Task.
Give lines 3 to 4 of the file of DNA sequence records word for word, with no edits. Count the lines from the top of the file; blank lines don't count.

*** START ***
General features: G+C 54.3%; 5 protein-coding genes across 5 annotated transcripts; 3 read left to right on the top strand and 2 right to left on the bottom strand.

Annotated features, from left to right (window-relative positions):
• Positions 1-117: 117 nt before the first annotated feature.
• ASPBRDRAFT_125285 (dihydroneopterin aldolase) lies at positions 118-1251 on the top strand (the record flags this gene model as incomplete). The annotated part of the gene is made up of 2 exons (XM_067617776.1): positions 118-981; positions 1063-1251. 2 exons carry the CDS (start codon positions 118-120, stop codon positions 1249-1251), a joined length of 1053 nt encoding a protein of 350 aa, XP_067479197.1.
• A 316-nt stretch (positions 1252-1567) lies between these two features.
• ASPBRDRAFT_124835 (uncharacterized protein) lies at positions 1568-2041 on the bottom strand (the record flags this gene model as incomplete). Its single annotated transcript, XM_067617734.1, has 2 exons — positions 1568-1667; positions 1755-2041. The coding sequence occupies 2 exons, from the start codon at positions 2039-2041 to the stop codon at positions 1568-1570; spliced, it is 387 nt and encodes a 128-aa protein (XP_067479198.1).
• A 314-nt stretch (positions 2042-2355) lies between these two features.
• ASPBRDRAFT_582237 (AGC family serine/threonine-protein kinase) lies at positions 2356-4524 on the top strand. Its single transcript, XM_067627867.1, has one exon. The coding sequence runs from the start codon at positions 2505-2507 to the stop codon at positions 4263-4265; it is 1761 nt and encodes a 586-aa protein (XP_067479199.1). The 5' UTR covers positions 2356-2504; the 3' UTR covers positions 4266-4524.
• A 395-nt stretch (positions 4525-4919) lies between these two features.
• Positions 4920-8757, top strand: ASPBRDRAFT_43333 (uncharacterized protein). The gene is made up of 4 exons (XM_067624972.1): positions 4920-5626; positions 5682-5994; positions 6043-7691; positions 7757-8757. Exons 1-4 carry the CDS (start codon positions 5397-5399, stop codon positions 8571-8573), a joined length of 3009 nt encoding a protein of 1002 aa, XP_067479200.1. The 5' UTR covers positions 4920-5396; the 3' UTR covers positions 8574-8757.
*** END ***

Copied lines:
• Positions 1-117: 117 nt before the first annotated feature.
• ASPBRDRAFT_125285 (dihydroneopterin aldolase) lies at positions 118-1251 on the top strand (the record flags this gene model as incomplete). The annotated part of the gene is made up of 2 exons (XM_067617776.1): positions 118-981; positions 1063-1251. 2 exons carry the CDS (start codon positions 118-120, stop codon positions 1249-1251), a joined length of 1053 nt encoding a protein of 350 aa, XP_067479197.1.